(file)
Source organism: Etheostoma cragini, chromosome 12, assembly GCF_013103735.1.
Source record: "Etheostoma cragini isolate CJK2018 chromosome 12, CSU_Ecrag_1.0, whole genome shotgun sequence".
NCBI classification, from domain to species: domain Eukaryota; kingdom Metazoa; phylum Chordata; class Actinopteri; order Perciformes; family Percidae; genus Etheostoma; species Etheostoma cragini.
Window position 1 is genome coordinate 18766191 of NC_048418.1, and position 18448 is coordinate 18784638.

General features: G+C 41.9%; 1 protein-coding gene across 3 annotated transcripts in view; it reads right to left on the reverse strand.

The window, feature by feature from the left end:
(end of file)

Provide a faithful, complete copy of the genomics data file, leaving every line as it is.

Source organism: Etheostoma cragini, chromosome 12, assembly GCF_013103735.1.
Source record: "Etheostoma cragini isolate CJK2018 chromosome 12, CSU_Ecrag_1.0, whole genome shotgun sequence".
NCBI classification, from domain to species: domain Eukaryota; kingdom Metazoa; phylum Chordata; class Actinopteri; order Perciformes; family Percidae; genus Etheostoma; species Etheostoma cragini.
Window position 1 is genome coordinate 18766191 of NC_048418.1, and position 18448 is coordinate 18784638.

General features: G+C 41.9%; 1 protein-coding gene across 3 annotated transcripts in view; it reads right to left on the reverse strand.

The window, feature by feature from the left end: